Maintaining the tension with your ex by way of bitterness and arguing over money does not serve you, your kids' father, or your children. Also: your friends and family are sick of hearing about all the drama.
Lawyers, however, pay their mortgages, car payments and vacations by way of all this drama.
Aim for low-conflict, even if paying seems unfair (and I believe you! It likely really is unfair!).
CompleteCase helps couples file low-conflict divorces for as low as $299, including phone and email consultations from a family attorney. Learn more about CompleteCase >>
Accept that alimony/child support is the price you had to pay to get out of a bad relationship
Whether the split was your ideas or his, it matters not in the eyes of the court. What does matter is that it wasn’t working for you as a couple, and now you are free to pursue a life and relationship that does work. Good things often come at a price. In your case, this is a financial price. As one divorce attorney told me: “I often have men come into my office, having saved wads of cash for years in a box in the back of the closet in order to be able to finance a divorce. It’s like saving for a boat or retirement home on the beach.”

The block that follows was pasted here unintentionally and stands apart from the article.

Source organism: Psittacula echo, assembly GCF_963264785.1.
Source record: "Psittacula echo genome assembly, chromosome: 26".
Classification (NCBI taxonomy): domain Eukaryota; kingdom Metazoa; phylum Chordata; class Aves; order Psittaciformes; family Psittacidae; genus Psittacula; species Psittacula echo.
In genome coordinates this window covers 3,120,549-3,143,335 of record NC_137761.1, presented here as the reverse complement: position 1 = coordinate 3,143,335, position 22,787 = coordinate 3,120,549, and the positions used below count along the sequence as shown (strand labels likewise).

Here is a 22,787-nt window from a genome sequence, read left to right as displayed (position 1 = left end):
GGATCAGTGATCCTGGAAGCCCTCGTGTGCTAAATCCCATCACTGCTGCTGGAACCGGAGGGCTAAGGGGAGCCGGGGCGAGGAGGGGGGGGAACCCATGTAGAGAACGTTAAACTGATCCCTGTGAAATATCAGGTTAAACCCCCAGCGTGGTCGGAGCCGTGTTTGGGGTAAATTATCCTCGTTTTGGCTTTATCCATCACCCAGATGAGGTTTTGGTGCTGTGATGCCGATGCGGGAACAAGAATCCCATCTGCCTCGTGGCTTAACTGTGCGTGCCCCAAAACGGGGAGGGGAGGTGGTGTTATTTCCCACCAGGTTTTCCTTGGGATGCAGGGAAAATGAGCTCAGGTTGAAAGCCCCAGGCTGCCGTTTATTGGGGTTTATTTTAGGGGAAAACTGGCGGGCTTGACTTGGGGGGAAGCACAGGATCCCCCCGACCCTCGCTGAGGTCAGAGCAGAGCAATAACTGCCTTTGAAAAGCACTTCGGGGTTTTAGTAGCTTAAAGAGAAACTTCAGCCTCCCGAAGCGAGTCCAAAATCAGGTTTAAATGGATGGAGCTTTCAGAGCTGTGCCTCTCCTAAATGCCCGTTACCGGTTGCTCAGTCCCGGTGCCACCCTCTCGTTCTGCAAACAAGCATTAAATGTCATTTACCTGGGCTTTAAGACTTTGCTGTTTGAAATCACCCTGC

Ask your ex to fund the kids’ college savings plans.
Part of Jessica’s agreement with her ex is that she pay him 28 percent of her annual bonus. He agreed this payment goes into their two children’s college 529 savings plan.
If you truly cannot afford your current lifestyle while making these payments, downgrade your lifestyle. Yes, it may seem unfair, but accept that this is your situation, at least temporarily, and embrace it. Focus on the fact that that a smaller house is easier to clean, has a smaller impact on the environment, and teaches your children about materialism and your values. Replace resort vacations with road trips to spend time with family and friends, and appreciate how these relationships are deepened because of it.